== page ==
My first airplane ride was unforgettable. I was a 14 year old Boy Scout en route to the Philmont Scout Ranch in New Mexico. The Boeing 727 was a passenger/cargo configuration that left LaGuardia airport on an evening flight making stops in Nashville and Memphis before heading west to Colorado Springs. Who could sleep? The choreographed hum on the tarmac; boarding not through a jetway but from stairs; the roar of a JT9 engine on takeoff and the ear splitting whine at altitude; the reds and blues and whites of the taxiways and runways at night. It was easily 3 AM before I fell asleep.
Air travel was alluring and exotic then. The Mutual of Omaha insurance kiosks reminded us that the dangers of flying were generally limited to full blown disaster and the occasional hijacking to Cuba. I cannot recall much in the way of airport security and visitors were free to come and go to meet and greet you as your flight landed.

Fast forwarding some 42 years to my experiences this week provides quite a contrast. You know all-to-well the drill. First one shows ID at check-in and shows it again for the privilege of going through security. The latest indignity begins at that moment when one has to empty the computer into a separate bin and place shoes, belt, pocket contents, and all liquids into another before going into the screening booth that reveals more about your anatomy to a stranger than you are probably willing to disclose to your physician. You can be swabbed for nitrates and patted down for who-knows-what. Long gone is the innocence of that classically romantic airport farewell between Rick Blaine and Ilsa Lund in the movie Casablanca. The intrigue of flight and flying that captured the imagination of so many youngsters who, like me, used to hang out at the end of runways watching airport traffic has been traded for some sense of security that comes from proscription.
I’ve been traveling like mad since the mid 70’s. Airplanes and airports have been the target of choice for would-be villains of the skies for nearly half a century. I recall receiving some counsel back in the 80’s from a CIA agent who suggested carrying a Sunday New York Times in my briefcase in order to shield my body in the event of gunfire as I traveled through European airports. I wonder if a Kindle would do the trick.

All of this caution and willing dilutions of personal liberty are appropriate responses to the threat of terror and the responsible thing to do aren’t they? If our security consciousness were contained to airports I might be able to compartmentalize the experience as a focus of security necessity.

Here is where I get skittish. Scott Pelly recently interviewed NYPD Chief Raymond Kelly on 60 Minutes. Kelly runs a police department that is larger than either the United States Coast Guard or the FBI. It has its own navy, including submersibles and surface craft equipped with nuclear detection equipment that is sensitive enough to sense yachtsmen who have had recent radiation therapy. It is an army of 45,000 police augmented by 10,000 more civilians and its air force has the capability to shoot down aircraft, presumably civilian airliners turned into missiles.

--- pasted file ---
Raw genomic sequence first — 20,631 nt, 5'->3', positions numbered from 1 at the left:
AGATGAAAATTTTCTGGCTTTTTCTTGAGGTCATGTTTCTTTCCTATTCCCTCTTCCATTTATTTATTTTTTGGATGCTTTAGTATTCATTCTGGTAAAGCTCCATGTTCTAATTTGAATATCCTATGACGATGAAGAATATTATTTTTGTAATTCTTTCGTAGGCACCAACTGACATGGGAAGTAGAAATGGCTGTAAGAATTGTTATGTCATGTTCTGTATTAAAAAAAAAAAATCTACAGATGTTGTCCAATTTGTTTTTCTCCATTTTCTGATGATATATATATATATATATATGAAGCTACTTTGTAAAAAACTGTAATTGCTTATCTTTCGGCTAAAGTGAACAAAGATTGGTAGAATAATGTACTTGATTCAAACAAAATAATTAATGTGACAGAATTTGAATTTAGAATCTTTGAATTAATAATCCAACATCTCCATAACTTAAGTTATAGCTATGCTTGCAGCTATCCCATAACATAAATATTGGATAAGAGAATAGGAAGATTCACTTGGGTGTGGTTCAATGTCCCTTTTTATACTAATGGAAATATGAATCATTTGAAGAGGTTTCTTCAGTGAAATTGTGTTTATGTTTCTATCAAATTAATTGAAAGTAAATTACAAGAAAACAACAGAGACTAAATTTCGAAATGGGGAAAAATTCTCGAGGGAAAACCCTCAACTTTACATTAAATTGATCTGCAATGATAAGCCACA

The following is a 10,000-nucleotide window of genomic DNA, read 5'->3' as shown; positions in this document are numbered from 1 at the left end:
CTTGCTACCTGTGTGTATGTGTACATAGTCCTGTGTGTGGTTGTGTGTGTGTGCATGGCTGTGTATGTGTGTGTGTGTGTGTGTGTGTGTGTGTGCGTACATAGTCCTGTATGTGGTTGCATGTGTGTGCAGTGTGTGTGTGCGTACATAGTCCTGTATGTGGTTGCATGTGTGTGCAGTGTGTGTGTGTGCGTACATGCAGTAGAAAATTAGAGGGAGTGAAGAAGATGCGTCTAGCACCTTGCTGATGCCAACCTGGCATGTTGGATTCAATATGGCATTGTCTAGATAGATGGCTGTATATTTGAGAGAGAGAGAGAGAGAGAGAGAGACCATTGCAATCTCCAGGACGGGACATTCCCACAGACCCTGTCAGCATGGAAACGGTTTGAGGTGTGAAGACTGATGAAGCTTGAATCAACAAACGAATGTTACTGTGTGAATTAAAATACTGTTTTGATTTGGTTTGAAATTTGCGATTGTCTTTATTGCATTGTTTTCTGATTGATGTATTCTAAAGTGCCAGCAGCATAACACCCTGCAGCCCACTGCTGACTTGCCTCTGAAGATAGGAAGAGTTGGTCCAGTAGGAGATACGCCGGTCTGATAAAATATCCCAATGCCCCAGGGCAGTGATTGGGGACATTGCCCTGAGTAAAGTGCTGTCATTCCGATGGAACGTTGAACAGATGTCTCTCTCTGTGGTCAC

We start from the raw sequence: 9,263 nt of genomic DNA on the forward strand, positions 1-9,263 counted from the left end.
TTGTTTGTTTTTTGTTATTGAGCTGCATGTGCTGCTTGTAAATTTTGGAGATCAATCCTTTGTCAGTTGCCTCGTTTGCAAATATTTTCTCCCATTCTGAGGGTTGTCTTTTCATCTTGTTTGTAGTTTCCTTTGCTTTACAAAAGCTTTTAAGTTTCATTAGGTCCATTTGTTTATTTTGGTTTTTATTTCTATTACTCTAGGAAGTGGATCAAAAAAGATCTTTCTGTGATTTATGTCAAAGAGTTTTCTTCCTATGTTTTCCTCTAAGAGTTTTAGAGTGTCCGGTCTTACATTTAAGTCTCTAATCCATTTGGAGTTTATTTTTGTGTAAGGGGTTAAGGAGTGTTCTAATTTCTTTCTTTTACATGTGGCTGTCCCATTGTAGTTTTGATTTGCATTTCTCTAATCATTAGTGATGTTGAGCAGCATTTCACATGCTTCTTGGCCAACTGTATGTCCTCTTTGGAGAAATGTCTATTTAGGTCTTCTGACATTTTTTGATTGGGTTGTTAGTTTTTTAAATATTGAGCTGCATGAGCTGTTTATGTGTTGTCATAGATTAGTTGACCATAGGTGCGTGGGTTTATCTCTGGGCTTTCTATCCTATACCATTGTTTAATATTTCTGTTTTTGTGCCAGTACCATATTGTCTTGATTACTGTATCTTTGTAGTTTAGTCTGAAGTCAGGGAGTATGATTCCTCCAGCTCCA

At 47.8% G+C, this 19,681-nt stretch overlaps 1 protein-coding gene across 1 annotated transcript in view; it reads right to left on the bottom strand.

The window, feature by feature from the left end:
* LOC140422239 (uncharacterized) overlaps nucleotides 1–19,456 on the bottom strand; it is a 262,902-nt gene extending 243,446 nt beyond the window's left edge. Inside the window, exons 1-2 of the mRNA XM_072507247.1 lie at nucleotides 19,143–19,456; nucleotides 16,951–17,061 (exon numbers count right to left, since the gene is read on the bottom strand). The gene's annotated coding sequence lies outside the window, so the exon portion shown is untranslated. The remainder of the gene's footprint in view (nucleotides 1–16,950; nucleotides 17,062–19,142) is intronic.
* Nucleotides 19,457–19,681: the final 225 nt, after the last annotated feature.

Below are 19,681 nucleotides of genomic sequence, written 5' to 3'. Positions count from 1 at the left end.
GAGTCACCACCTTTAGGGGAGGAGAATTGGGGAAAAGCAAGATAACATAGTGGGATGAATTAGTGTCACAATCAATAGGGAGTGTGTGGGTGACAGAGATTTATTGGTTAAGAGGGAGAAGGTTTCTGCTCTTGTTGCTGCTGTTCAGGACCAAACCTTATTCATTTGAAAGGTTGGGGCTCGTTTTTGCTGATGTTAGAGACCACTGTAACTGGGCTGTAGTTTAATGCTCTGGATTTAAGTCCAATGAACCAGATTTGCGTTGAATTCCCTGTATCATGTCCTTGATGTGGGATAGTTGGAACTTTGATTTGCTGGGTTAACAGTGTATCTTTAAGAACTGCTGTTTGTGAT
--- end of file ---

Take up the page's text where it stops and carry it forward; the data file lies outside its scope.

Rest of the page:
All of this manpower is fed by sophisticated intelligence on the ground in all corners of the globe. The NYPD has officers in Riyadh, Baghdad, Singapore, London, Belfast and Islamabad, just to name a few cities. All of this feeds the intel beast. And here is where the slippery slope grows more so.
There is an underground bunker in New York City at a secret location. I’m not making this up. CBS took us there on a tour during the Kelly interview. The intelligence center processes all of the information collected from its myriad of sources. Those sources include some 2000 video cameras, soon to number 3000 cameras, spread across the city streets. They have the ability to automatically track left baggage and dispatch bomb squads to locations across the city.
Impressive capabilities, to be sure, but this is where chills went down my spine. The camera system has the ability to find and track a suspect by description. They demonstrated how a suspect in a red shirt could be culled out from a crowd and tracked across the city. Immediately, anyone wearing a red shirt in range of 2000 cameras became a suspect worth following. That might or might not include the person of interest but it would certainly include hundreds or perhaps thousands of innocent and unsuspecting citizens.

My law professor at Kings Point, Captain Laurence Jarrett, once said, “The right to swing your arm ends at my nose.” I know that the days of unfettered access to airports and airplanes is not going to return in my lifetime. That has been ceded to the War on Terror. And who would argue that pursuing the criminal terrorist is wrong? I am all in favor of pursuing the jihadist bent on terrorism.

The incremental usurpations in the name of security are transforming our society in ways that we could never have imagined only 10 years ago. These tools are used to close the net on the enemies of the state. The time that I am concerned about is when the NYPD is directed to divert its’ tracking from the suspect in the red shirt in favor of the suspect holding a Gadsden flag. Whom we place at the helm of this ship of state grows increasingly important. The public discussion of what liberties we are willing to cede to the state is needed now lest we incessantly redact portions of the Constitution.

As the novelist Henry Miller reminds us, “The man who looks for security, even in the mind, is like a man who would chop off his limbs in order to have artificial ones which will give him no pain or trouble.”